The Value of Blended Models in DataRobot

February 18, 2020
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· 3 min read

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When working with other people, it’s clear we can accomplish more when working together as a team than separately as individuals. Good managers inspire us to work together. But did you also know this applies when using DataRobot? Blending models together actually provides even better models!  In this blog post, I want to illustrate this concept very simply. 

Let’s start with the widely used California Housing dataset. The goal here is to predict a house’s value based on various features like the age, total rooms, and location. You can download the dataset here, with your Kaggle login.

Load this into DataRobot, but don’t hit Start. Instead, let’s set DataRobot to Manual mode for this exercise, then hit Start.

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If you follow the DataRobot prompts, you should end up in the Repository; there you’ll see the Decision Tree Regressor model.

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Go ahead and select that model and click Run Task to build it; this will first ‘member’ of our team. Now let’s add a few more team members. These will all be slightly different versions of the original model, created by modifying the random seed. To do this, go to Evaluate > Advanced Tuning and scroll down to the random_state section.

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Type a value of 1, click Update Parameter, and then click Begin Tuning.  In the queue, you will see the new model start to build. Do this a few more times; for example, I built six more models using this approach, and varied the random_state from 1 to 7.

Your Leaderboard should start filling up and show multiple models like this:

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Now it’s time to bring the team together. Select all the models (check the box to the left of each model’s name) and then under Menu choose Average Blend.

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You might look at the results and notice that the AVG Blender model is in the middle of the pack. So why is that? Well, remember that the Validation score is just one slice of the validation data. To get a more robust score, we should run Cross Validation. So, for the AVG Blender model, click Run (in the Cross Validation column). This will take a little longer as we are now building lots of models across all of the Validation data.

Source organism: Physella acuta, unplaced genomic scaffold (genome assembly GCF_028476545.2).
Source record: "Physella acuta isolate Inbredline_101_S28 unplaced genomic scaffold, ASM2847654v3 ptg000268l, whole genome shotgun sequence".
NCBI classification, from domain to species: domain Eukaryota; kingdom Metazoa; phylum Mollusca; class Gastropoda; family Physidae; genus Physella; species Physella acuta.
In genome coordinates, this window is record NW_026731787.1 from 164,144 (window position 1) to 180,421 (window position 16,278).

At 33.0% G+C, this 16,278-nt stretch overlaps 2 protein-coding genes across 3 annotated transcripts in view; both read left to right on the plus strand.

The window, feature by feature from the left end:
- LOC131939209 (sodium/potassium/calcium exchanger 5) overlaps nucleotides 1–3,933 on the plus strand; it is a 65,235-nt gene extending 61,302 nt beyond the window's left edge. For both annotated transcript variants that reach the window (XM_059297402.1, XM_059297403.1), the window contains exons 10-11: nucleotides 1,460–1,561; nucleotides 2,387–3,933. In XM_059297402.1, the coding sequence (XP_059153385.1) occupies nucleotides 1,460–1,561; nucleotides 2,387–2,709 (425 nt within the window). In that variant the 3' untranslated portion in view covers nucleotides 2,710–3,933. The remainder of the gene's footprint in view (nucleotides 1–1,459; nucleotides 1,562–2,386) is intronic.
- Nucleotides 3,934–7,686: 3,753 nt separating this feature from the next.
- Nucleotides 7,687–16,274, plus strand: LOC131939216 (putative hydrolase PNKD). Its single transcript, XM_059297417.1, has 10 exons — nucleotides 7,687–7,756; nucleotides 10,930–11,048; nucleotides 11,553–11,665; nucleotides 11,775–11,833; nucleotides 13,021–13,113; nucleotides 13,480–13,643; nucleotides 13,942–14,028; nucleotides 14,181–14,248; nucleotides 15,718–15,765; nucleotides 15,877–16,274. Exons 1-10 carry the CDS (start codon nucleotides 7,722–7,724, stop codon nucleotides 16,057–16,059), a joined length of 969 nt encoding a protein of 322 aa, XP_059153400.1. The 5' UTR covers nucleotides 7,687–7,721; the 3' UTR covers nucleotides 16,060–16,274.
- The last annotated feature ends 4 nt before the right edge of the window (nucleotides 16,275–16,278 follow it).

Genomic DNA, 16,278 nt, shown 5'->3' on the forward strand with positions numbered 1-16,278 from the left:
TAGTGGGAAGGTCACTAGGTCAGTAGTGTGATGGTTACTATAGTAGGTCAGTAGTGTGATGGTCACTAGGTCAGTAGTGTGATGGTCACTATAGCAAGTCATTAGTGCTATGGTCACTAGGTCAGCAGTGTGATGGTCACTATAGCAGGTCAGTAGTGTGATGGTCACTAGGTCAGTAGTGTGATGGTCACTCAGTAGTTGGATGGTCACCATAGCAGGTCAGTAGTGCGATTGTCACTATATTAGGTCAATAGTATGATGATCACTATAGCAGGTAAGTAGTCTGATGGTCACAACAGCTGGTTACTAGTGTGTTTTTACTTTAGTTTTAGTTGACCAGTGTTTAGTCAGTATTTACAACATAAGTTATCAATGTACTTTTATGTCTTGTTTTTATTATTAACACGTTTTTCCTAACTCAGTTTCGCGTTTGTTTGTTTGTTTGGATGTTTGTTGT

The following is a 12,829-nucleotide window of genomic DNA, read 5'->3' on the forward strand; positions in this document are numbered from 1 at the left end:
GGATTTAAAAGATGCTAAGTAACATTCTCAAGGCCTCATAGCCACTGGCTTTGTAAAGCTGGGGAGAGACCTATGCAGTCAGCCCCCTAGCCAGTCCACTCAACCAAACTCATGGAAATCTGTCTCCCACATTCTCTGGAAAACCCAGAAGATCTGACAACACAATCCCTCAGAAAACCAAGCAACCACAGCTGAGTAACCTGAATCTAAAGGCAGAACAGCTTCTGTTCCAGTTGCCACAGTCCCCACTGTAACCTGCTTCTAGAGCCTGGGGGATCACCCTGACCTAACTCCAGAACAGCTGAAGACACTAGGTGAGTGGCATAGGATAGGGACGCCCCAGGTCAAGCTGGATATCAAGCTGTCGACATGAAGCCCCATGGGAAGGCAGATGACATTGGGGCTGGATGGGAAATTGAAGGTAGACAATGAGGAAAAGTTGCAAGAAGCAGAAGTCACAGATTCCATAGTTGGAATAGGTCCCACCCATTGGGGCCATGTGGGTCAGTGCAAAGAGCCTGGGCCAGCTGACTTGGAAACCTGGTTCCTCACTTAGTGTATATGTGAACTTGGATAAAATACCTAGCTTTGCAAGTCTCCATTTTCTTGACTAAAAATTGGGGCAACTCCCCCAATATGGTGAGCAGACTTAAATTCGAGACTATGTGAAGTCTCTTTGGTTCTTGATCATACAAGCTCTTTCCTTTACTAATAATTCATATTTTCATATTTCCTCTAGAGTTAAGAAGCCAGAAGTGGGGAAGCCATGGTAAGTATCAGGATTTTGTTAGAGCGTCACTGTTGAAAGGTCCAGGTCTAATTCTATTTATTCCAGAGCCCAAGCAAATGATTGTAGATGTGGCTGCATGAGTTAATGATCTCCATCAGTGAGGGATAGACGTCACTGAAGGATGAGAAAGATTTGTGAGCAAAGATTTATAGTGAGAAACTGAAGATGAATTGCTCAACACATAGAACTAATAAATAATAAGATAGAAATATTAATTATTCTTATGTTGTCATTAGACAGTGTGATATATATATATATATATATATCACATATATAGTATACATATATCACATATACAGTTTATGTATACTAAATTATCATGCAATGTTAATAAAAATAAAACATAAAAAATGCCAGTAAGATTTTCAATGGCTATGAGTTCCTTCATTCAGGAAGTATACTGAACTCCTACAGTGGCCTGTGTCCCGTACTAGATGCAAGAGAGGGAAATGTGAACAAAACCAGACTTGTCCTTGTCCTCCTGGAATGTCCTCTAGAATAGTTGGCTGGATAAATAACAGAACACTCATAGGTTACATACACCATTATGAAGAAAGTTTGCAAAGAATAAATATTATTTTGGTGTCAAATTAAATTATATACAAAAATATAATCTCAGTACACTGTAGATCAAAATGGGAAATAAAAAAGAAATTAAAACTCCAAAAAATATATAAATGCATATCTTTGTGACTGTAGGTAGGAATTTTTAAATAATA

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 After some time, you’ll see Cross Validation values.

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And, Boom! Guess what comes out on top? Yes, our Average blender is now a bit better. This is a very simple illustration of teamwork through blending in DataRobot. The lesson here is by blending models, we can improve accuracy. In fact, many types of algorithms in data science are actually built using ensembling techniques, such as random forest. DataRobot makes it very easy to create these blends. A DataRobot Customer-Facing Data Scientist (CFDS) can explain how DataRobot automatically builds these blended models during Autopilot, and present the various strategies you can use to help improve your models by taking this concept into account.

Related

Find out how to create a blended model in DataRobot by visiting the related article on our public documentation portal.

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About the author
Rajiv Shah
Rajiv Shah

Data Scientist, DataRobot

Rajiv Shah is a data scientist at DataRobot, where he works with customers to make and implement predictions. Previously, Rajiv has been part of data science teams at Caterpillar and State Farm. He enjoys data science and spends time mentoring data scientists, speaking at events, and having fun with blog posts. He has a PhD from the University of Illinois at Urbana Champaign.

Meet Rajiv Shah
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